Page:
Jake Sherman got some really good advice from a fellow reporter when he joined the newsroom at the Wall Street Journal.
“Don’t try to be a generalist,” he shared. “Find your niche, and be really good at one thing, and people will always need you around.”
Sherman offered that advice – and his thoughts on the current state and future of journalism in the United States – to more than 70 journalism and entrepreneurism students who attended a moderated discussion with the political journalist and author, held at the Toscano Family Ice Forum’s Blue Line Club on Tuesday afternoon.
For more than a decade, Sherman has worked in his own niche, covering national politics with a focus on reporting on the U.S. Congress, congressional leadership, and the politics of legislating. He worked for 11 years as the top congressional reporter on Capitol Hill for POLITICO and the co-author of POLITICO’s Playbook newsletter. But after watching the news organization grow from a newsroom of 20 to a worldwide operation of more than 500, he decided to leave.
And to launch his own online political news venture, forcing him to wear a familiar hat – that of the journalist – and a brand new one: that of the entrepreneur.
“It was a huge risk,” he said. “But I think, in life, you know when it’s time to take a risk.”
On January 3, 2021, Sherman and his longtime collaborators Anna Palmer and John Bresnahan launched Punchbowl News, a membership-based news community focused on the in-depth reporting on the individuals who power the U.S. legislature.
Their initial launch depended on their own credibility and reputation as trusted and respected journalists within the beltway to garner subscribers. Three days later, when rioters stormed the U.S. Capitol on January 6 and Sherman was reporting from inside the building, Punchbowl News’ membership numbers jumped.
“That was a huge boost for us,” he said, “because everyone wanted to know what was happening at the Capitol.”
Punchbowl News delivers its in-depth reporting to subscribers through three daily newsletters – a morning, an afternoon, and an evening edition. The morning edition is free, while the afternoon and evening are available only to paid subscribers.
It’s a model that people once said could never be profitable, said David Noble, director of UConn’s Peter J. Werth Institute for Entrepreneurship and Innovation, which co-sponsored Tuesday’s discussion with UConn’s Journalism Department. But entrepreneurship, he noted, offers the opportunity for innovators to break new ground, even in a traditionally slow-moving field like news.
“There was a period where people would say you cannot make money with emails,” Noble said. “It’s not going to work. People won’t pay for it. And the reality is that, if you are the best at it, people will pay you.”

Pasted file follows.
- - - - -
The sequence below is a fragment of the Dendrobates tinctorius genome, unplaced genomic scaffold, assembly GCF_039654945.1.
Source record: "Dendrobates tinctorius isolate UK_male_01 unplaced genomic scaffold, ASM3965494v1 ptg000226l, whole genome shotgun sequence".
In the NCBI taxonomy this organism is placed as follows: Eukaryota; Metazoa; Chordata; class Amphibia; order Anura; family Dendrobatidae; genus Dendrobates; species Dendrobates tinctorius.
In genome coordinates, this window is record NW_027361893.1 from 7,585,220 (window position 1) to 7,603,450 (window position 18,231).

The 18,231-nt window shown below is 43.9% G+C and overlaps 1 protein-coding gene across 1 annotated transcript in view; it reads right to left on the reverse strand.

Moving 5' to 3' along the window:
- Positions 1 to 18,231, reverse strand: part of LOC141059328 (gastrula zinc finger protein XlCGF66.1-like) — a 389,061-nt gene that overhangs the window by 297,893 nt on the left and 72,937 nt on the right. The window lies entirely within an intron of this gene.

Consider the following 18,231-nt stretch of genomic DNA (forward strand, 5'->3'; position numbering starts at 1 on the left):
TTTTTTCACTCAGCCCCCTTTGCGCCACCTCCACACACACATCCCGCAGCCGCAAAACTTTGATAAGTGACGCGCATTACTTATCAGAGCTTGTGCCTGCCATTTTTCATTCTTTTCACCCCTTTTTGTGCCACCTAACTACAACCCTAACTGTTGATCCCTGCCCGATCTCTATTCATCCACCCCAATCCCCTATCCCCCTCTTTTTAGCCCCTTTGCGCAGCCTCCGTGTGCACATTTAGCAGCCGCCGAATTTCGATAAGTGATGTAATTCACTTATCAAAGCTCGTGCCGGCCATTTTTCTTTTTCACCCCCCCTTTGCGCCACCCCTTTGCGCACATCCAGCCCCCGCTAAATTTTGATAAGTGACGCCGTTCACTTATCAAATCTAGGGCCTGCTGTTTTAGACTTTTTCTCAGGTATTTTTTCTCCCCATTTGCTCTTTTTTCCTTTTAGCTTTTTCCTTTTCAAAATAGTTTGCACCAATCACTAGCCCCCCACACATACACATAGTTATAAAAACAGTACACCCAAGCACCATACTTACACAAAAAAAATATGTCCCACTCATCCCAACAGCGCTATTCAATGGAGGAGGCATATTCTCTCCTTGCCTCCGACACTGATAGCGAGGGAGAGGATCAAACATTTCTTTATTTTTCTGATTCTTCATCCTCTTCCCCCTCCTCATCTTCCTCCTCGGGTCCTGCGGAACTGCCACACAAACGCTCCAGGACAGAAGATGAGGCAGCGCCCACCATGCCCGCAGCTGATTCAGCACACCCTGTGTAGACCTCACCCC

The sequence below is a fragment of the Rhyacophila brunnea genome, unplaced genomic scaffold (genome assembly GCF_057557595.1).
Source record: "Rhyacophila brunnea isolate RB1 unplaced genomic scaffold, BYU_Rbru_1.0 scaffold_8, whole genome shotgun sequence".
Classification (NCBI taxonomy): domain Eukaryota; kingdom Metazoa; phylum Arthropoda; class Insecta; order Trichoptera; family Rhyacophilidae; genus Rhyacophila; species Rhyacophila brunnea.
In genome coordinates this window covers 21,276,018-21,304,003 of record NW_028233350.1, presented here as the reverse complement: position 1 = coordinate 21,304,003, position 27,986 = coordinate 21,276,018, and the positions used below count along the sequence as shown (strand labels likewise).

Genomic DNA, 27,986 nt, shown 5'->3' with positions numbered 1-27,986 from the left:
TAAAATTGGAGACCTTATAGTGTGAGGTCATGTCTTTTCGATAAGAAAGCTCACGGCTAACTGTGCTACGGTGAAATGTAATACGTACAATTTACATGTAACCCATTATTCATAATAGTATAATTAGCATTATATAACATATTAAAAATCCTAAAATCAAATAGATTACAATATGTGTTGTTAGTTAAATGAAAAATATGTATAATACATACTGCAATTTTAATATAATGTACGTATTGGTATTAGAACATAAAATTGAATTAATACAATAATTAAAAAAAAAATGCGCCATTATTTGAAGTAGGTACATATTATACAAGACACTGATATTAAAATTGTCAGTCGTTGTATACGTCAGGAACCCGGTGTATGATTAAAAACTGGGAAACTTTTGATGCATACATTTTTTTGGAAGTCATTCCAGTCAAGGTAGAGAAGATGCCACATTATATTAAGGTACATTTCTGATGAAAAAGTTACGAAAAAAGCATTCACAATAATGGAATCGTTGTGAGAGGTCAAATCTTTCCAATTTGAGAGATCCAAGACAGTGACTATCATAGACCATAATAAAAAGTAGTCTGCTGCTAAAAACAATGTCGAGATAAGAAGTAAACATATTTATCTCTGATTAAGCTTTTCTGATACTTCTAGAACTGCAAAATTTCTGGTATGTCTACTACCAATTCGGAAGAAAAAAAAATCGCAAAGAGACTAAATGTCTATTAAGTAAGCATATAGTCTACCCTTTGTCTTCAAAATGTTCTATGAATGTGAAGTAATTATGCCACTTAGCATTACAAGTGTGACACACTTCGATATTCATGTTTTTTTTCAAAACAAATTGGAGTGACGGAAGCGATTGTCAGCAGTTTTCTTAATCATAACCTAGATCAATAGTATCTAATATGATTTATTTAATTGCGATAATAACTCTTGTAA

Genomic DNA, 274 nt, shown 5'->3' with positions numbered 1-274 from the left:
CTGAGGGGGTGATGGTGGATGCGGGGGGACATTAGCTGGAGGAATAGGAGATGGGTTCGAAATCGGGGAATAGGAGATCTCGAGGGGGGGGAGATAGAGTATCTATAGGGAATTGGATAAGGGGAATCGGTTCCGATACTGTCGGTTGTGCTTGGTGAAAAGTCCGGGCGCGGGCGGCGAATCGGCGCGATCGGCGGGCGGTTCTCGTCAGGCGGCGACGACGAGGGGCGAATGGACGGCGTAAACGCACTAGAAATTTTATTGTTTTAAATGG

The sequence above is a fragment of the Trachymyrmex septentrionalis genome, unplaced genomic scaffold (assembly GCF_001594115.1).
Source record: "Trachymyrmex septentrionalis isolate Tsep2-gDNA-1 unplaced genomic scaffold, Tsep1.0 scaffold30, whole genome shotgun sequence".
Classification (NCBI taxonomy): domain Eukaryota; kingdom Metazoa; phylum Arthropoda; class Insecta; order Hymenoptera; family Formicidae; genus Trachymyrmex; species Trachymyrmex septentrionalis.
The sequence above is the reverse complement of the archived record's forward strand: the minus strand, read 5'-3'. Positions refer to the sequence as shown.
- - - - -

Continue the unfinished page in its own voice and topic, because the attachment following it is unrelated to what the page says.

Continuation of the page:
The best is what Sherman and his team strive for, and it’s a message that resonated with Sophia Dover ’24 (CLAS), a junior double majoring in psychological sciences and journalism who moderated the discussion.
“It’s a sink-or-swim kind of a field, and if you’re the best at something, there’s always going to be a place for you,” she said. “I think that’s really important. You have to really be able to put yourself out there and to allow yourself the energy and the space to take those risks.”
It also resonated with Irene Soteriou ’23 (CLAS), a double major in statistics and cognitive science – “You can do really big things, and it doesn’t really matter where you come from,” she said – though she still finds political polarization in the country “a little scary.”
Sherman – who grew up in Stamford and whose parents, Bob and Stephanie Sherman, both graduated from UConn in 1979 – said he still considers himself a journalist, and that the road to journalistic entrepreneurship hasn’t always been easy. He’s not a website expert, and hiring staff and reporters, especially as a small operation, is an ongoing challenge.
He’s also not trying to solve the polarization problem in American politics.
“We’re not going to solve journalism,” he said. “We don’t think we’re going to solve political polarization, nor do we think that’s our job.”
But journalism is a business, Sherman said, and reporters don’t work for free.
“I’m in this business to break news, and make sure people read me and make money off that,” he said, and it’s an innovative model that’s working for Punchbowl News.
It’s also an example of how, although news has changed drastically over the past 25 years, and despite the myriad new ways of receiving, consuming, and interacting with news, journalism itself is still important, noted Marie Shanahan, an associate professor at UConn and head of the Department of Journalism.
“We’re exposed to more information today than ever before, and smart responsible journalists do the hard and sometimes thankless job of helping us to find the signal within the noise and make sense of it,” she said. “Good journalism matters and it needs to be financially supported to survive. Entrepreneurship is one way that happens.”